Cracking the Code on Funding Schools Equitably


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Legislatures are moving full speed ahead with their sessions, and many of us in the education policy sector have our eyes on what this session will mean for school funding. Because of the COVID-19 pandemic and the associated recession, there is less money to go around than we have seen in previous years. With fewer financial resources available, questions about how to support school finance equity and equalization may be at the forefront of policymakers’ minds.

This image leads to a one-pager resource that defines common terms in school funding models.

Learn more about key terms in common funding models in this new resource.

While school finance equalization programs aim to bring equal resources to every student, funding schools equitably means that students should be provided with resources that allow for their achievement to be equal across schools and districts. For example, research shows that targeted funds can be used to provide additional services and help close the opportunity gap between different student populations. Additional funds can be used to reduce student-to-teacher ratios, provide summer learning experiences and ensure students have access to adequate equipment — like the internet — to learn outside of school hours.

The challenge with achieving equitable school funding is that school districts in low-income communities that would benefit most from additional supports cannot easily generate additional revenue to fund those supports. School districts with lower incomes are disproportionately nonwhite, which makes funding schools equitably an issue that impacts students of color most significantly.

The link between school district property wealth and per-pupil spending is tied to school districts’ reliance on local contributions, which allows wealthier districts to generate significantly more revenue for education more easily than districts in communities with low incomes. This creates a budget gap between districts that is often exacerbated during recessionary periods. Because achieving school finance equalization is already an arduous task, conversations about funding schools equitably are often left behind, especially during challenging fiscal times. However, this issue may be even more important now, as funding cuts move schools further away from goals of equitable funding.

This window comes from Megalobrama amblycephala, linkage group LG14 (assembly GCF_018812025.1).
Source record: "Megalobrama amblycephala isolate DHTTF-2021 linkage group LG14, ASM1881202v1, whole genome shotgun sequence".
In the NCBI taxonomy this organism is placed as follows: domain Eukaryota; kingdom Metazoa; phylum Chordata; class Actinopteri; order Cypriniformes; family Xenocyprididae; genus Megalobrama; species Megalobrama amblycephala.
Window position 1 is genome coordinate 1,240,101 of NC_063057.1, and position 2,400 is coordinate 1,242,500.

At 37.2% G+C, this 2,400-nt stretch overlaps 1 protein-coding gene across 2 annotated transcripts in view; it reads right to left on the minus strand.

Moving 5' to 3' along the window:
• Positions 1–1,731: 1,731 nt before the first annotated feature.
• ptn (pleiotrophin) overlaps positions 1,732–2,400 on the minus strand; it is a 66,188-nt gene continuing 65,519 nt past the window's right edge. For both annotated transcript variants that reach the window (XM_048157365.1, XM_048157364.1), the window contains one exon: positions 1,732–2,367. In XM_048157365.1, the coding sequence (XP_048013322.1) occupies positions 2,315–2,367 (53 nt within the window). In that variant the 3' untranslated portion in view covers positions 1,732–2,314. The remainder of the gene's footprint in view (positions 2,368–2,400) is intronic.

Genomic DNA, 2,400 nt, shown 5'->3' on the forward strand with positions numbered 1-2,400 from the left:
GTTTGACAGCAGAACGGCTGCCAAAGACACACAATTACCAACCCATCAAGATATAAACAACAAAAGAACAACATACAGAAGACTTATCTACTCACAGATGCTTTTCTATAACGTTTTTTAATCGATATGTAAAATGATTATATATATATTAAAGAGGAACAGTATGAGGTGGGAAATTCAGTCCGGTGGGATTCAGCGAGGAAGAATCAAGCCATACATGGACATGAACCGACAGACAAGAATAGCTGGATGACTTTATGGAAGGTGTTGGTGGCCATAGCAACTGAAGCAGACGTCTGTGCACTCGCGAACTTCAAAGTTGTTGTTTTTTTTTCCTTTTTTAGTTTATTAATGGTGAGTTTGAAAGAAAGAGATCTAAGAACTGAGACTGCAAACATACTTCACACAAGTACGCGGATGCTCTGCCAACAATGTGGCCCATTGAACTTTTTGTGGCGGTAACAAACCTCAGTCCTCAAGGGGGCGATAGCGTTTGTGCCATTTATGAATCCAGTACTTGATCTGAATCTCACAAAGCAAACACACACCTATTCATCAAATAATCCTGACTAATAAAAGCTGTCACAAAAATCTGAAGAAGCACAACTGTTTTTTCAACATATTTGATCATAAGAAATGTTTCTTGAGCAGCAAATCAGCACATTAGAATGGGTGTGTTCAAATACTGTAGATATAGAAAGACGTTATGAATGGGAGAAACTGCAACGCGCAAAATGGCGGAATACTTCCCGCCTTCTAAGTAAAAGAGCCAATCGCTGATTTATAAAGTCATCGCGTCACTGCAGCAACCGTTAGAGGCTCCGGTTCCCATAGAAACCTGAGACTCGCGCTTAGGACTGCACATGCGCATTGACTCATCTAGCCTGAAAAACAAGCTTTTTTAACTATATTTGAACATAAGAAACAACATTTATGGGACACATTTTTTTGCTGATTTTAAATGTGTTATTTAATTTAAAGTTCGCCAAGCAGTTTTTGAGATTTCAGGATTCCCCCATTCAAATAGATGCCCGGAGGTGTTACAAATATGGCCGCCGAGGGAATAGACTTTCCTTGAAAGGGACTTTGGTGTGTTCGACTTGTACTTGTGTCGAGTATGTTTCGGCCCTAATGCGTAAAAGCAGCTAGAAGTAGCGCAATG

Funding schools equitably is about distributing money to school districts and student populations that need it most, and states can use several tools to achieve this. Our new Glossary of K-12 Education Funding defines key terms needed to understand foundation formulas, categorical funding and other ways states support K-12 education, which can help support students and close the opportunity gap. Education Commission of the States’ 50-State Comparison: K-12 Funding shows how states use categorical funding and foundation formula funding to support students. For example, some states provide additional weights or dollar amounts for students with specific needs.

School finance equalization is one policy tool that can help states work toward equity goals by recognizing that some school districts have access to more funding than others. For example, Georgia has used Equalization Grants since 1985 to balance school funding between low and high wealth school districts. School finance equalization can ameliorate education funding gaps between school districts by equalizing the tax base available for education. By evening the tax base, schools in districts with higher concentrations of poverty can generate the same revenue with the same tax effort as a wealthier district.

Challenging budget times often impact students in low income areas the most, as these school districts rely heavily on state-level supports. School finance equalization may be one policy tool to help improve funding equity, as state policymakers consider how to most equitably distribute available resources during this challenging time and into future years. Interested in learning more about this policy tool? Check out this state information request on school finance equalization that includes key terms and several state examples.

Author profile
Policy Researcher at Education Commission of the States

As a policy researcher, Emily works on answering information requests and collecting data related to state education policy. Prior to joining Education Commission of the States, Emily started pursuing her doctorate in public affairs and worked as a budget analyst at the Oregon Capitol. Emily earned her bachelor’s degree in economics from Willamette University and is currently working on her dissertation at the University of Colorado School of Public Affairs.

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